In his letter to Nixon that the guard passed on, Elvis Presley gave a bit more detail on his true intent. He said that he wanted to give Nixon a gift. In addition, he wanted to receive credentials as a federal agent in the war on drugs as well.
The “Heartbreak Hotel” singer was determined to get his own badge from the Federal Bureau of Narcotics and Dangerous Drugs. His wife at the time, Priscilla, said her husband thought the federal badge “represented some kind of ultimate power to him.”
Presley did have genuine concerns about the current state of America in 1970. He feared “drug abuse and Communist brainwashing techniques” were becoming a real issue across the nation. The famous entertainer thought he could use his worldwide popularity and influence to reach people of all ages and help combat the growing issue.
After receiving Presley’s letter, Nixon and his aide Egil Krogh believed in the sincerity of his message. They also thought he could be helpful and had potential value in the fight against drugs, especially when it came to young people. Krogh asked Presley and his bodyguards to return to their hotel and wait for their phone call.
When Elvis Met Nixon: Fighting Crimes and Sniffing Lines.
Before the likes of Starsky and Hutch, Batman and Robin, or even Sherlock Holmes and Dr. John Watson , there was an exceptionally iconic crime-fighting duo in the form of President Richard Nixon, and the King of Rock n Roll, Elvis Aaron Presley. On the 21st December 1970, the two stood together to take a picture together that turned out to be one of the most iconic photos in history. The image looks like a photoshopped joke or something out of a parallel universe where historic icons of the 20th century hang out together, but the picture is very much real.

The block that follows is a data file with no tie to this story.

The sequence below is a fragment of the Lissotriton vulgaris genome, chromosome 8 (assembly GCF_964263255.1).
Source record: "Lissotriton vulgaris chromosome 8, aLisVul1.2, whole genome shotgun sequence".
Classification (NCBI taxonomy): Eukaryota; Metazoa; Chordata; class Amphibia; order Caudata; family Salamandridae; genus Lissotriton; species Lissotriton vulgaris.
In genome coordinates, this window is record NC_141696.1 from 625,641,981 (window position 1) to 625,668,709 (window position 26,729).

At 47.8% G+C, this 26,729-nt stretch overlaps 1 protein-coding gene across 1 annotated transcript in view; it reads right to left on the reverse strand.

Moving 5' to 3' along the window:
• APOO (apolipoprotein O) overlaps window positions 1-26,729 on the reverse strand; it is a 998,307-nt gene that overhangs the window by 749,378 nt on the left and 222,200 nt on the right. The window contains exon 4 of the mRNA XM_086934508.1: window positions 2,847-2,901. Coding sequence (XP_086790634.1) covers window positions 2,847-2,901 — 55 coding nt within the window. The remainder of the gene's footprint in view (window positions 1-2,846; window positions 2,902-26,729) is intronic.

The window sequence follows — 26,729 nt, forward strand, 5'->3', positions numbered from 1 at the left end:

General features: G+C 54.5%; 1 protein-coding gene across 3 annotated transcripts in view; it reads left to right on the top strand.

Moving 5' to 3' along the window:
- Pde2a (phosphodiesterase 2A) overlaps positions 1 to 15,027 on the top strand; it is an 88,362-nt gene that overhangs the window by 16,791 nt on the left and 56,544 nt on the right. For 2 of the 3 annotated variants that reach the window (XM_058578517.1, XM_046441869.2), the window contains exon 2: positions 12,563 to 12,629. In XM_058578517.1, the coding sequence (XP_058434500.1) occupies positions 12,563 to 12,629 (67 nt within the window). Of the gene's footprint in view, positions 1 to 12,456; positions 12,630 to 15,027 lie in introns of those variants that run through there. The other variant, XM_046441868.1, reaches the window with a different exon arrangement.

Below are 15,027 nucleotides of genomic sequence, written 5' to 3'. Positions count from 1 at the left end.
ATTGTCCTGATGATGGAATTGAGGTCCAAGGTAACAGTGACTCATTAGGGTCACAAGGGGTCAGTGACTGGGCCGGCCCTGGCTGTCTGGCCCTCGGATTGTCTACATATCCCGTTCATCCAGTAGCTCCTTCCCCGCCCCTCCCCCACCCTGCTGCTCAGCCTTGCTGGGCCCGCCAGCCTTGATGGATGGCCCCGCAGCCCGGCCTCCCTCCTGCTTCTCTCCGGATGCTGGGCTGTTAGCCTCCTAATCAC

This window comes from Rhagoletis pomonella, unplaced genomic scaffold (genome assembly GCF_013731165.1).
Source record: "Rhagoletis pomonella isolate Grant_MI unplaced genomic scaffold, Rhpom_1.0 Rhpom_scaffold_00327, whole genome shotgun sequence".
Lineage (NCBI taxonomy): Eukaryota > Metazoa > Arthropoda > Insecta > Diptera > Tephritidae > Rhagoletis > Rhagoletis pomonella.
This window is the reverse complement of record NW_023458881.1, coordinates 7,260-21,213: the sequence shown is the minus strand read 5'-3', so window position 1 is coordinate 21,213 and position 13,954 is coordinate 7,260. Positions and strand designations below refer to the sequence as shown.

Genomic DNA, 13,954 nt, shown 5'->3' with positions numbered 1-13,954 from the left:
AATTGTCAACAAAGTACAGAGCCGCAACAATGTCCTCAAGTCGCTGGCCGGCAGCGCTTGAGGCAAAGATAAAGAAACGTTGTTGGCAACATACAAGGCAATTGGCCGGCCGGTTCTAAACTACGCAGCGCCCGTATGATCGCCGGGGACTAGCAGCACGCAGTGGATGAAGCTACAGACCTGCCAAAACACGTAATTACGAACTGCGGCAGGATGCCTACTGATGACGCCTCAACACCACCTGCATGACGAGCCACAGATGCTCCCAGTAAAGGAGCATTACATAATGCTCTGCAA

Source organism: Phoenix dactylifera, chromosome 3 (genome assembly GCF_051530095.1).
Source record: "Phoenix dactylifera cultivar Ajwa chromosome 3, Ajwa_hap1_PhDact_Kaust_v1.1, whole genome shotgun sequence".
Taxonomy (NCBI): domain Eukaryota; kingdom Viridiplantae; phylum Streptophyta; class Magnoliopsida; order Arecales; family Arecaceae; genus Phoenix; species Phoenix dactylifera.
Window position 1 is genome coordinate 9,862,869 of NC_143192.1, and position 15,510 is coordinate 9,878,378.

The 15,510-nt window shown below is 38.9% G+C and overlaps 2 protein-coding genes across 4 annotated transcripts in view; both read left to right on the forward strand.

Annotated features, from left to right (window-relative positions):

The story began in Memphis a few days earlier, when Elvis’ father, Vernon, and wife Priscilla, complained that the King had spent too much on Christmas presents. Elvis had spent over $300,000 for 32 handguns and ten Mercedes-Benzes. In pure Rock n Roll style, Elvis drove off that evening to the airport and caught the next available flight, which just so happened to be bound for Washington. Elvis (as he often did) was travelling with a vast amount of handguns and his collection of police badges, which he seemed to have a growing obsession for. However, there was one badge that Elvis really, really wanted … The King wanted a badge from the federal Bureau of Narcotics and Dangerous Drugs from Washington DC. “The narc badge represented some kind of ultimate power to him,” Priscilla Presley wrote in her memoir. She continued: “With the federal narcotics badge, he believed he could legally enter any country wearing guns and carrying any drugs he wished.”